Webpages useful for teachers of intermediate macroeconomics:

First Quarter Statistical Releases: Unemployment and Productivity...

2002-05-08

Why did the unemployment rate jump to 6.0% in April? The big reason is the extension of unemployment benefits: whenever the government extends the duration of unemployment benefits from 26 to 39 weeks, even workers who see no prospect of finding a job in the near future will stay in the labor force to collect unemployment benefits. According to the BLS's household survey from which the unemployment rate is calculated, in April the number of employed rose by 82,000 and the number of those unemployed rose by 483,000--a 565,000 rise in the total labor force in a single month. Therefore expect the unemployment rate news over the next several months to be bad--but that has little to do with the strength and likely duration of the economic recovery.


Source: briefing.com

More important and more interesting is the tremendous surge in productivity in the first quarter of 2002. Productivity in the first quarter of 2002 was 2.1% higher than in the fourth quarter of 2002--productivity grew at an annual rate of 8.6%. Couple this with a -1.9% annual rate of change in hours worked (and a few adjustments in moving from the nonfarm business sector to the whole economy) and you get a GDP growth rate in the first quarter of 2002 of 6.5%. Over the past six months productivity has grown at an annual rate of 7.1% while hours worked have shrunk at an annual rate of 2.6%. Thus as far as employment is concerned, the economy is still in the downswing recession phase of the business cycle. But because -2.6 + 7.1 = 4.5, the 4.5% rate of real GDP growth over the past six months is nearly twice what we thought a decade ago that the trend rate of growth of the U.S. economy would be by now.


Source: briefing.com


Previous Handouts

2002-05-01: Industrial Production Release...
2002-04-24: Productivity Discrepancies
2002-04-17: The Course of the Recession and What It Tells Us About the New Economy
2002-04-10: Productivity Growth
2002-04-03: SPRING VACATION
2002-03-27: America's Rebound from Recession
2002-03-20: World Economic Forecasts
2002-03-13: Population Growth (Chapter 5: Growth Facts)
2002-03-06: Capacity Utilization (Chapter 2: Economic Data)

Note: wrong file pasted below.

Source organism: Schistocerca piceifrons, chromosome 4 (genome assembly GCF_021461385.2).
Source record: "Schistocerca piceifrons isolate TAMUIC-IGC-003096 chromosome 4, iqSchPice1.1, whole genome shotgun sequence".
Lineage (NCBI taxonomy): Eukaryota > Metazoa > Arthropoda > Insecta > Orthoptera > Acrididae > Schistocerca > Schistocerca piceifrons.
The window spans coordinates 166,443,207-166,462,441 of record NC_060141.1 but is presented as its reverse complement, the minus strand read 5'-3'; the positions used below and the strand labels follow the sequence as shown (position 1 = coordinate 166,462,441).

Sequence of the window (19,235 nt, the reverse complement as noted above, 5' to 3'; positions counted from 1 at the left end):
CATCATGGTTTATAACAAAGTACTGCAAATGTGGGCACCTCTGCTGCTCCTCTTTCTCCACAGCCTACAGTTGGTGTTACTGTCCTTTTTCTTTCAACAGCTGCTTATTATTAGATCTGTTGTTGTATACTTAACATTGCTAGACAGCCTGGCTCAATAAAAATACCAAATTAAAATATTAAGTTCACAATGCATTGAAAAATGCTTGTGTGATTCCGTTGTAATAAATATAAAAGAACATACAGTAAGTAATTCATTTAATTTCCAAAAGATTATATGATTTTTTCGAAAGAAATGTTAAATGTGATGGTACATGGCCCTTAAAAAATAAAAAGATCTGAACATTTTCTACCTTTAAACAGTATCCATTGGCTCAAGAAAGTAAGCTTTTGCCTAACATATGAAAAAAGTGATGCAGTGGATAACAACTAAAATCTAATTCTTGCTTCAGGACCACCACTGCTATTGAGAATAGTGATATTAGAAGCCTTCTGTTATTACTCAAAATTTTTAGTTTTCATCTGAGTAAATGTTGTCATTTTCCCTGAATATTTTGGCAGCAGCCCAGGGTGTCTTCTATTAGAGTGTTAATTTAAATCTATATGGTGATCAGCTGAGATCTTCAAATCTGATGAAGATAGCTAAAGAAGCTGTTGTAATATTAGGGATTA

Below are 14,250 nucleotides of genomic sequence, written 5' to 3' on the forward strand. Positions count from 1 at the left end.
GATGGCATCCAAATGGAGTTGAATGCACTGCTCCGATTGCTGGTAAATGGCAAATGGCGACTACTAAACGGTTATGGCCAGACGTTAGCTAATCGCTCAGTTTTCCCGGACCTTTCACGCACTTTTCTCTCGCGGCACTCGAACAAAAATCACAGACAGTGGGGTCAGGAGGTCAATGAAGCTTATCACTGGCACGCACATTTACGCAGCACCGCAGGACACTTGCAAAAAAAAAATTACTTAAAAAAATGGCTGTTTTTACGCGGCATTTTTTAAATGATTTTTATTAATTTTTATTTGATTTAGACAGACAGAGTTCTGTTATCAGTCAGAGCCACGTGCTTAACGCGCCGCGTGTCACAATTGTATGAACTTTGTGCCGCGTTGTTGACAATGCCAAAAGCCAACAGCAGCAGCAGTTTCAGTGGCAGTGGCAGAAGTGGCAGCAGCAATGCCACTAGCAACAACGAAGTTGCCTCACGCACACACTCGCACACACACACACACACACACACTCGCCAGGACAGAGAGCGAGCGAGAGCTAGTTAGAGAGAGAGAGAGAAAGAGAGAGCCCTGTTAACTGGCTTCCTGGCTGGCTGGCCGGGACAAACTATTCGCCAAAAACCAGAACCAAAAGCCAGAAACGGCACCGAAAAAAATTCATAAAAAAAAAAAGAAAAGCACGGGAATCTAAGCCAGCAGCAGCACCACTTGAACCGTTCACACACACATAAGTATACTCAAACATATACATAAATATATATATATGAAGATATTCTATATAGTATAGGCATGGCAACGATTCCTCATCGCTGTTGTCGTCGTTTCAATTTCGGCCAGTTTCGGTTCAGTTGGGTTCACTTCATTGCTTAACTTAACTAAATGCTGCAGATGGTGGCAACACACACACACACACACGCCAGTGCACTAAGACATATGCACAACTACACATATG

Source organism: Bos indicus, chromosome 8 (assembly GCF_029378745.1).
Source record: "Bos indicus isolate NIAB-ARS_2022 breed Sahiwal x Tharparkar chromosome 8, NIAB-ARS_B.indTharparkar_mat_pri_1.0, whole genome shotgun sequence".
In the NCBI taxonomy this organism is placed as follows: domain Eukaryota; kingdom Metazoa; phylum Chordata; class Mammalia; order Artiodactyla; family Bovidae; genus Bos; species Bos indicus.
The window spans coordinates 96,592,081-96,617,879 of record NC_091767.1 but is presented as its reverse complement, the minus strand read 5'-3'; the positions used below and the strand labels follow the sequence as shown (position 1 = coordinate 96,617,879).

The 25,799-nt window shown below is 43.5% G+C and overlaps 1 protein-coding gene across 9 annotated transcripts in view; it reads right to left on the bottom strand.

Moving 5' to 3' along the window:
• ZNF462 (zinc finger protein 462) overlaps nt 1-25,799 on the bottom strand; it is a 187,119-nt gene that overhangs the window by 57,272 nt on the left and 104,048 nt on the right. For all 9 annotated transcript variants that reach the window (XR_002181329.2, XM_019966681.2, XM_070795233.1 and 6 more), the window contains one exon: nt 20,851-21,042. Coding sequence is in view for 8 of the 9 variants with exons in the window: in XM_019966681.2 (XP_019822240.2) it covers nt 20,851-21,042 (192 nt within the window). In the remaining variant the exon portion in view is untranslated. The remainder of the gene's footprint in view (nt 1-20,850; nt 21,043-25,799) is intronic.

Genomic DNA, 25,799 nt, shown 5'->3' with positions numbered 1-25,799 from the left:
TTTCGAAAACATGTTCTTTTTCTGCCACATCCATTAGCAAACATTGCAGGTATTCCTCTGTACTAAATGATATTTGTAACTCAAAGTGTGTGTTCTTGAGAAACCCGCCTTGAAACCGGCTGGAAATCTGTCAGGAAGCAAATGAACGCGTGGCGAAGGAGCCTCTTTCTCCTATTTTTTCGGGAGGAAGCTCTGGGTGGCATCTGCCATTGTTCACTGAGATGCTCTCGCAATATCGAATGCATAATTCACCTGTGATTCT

2002-02-27: U.S. Household Incomes (Chapter 2: Economic Data; Chapter 5: Growth Facts)
2002-02-20: Unemployment in the 1990s (Chapter 2: Economic Data)
2002-02-06: U.S. Monetary Policy (Chapter 13: Stabilization Policy)
2002-01-28: GDP in 2000 and 2001 (Chapter 13: Stabilization Policy. Chapter 2: Economic Data)
2002-01-21: The Course of the U.S. Recession (Chapter 13: Stabilization Policy)
2002-01-07: Argentina's Crisis (Chapter 15: Exchange Rate Regimes)
2001-12-10: The U.S. Recession (Chapter 2: Principal Macroeconomic Variables)
2001-12-03: The Overvalued Euro (Chapter 3: Exchange Rates; Chapter 15: Exchange Rate Regimes)
2001-11-26: Net Exports, the Exchange Rate, and an IS-Led Boom (Chapter 11: Balance of Payments; Chapter 15: Exchange Rate Regimes)
2001-11-19: The European Central Bank and Its Monetary Policy (Chapter 13: Stabilization Policy)
2001-11-12: Central Banks Worldwide Cut Interest Rates Again (Chapter 13: Stabilization Policy)
2001-11-05: Effects of the Collapse in Spending on Durables (Chapter 9: Income-Expenditure and the Multiplier.)
2001-10-28: What Kind of Stimulus (Chapter 13: Stabilization Policy. Chapter 9: Income-Expenditure and the Multiplier.)
2001-10-21: Federal Reserve Reaction to the Terror Attack on the World Trade Center (Chapter 13: Stabilization Policy. Chapter 10: The IS Curve.)
2001-10-14: Why a Stimulus Package Might Be Desireable (Chapter 13: Stabilization Policy. Chapter 10: The IS Curve.)


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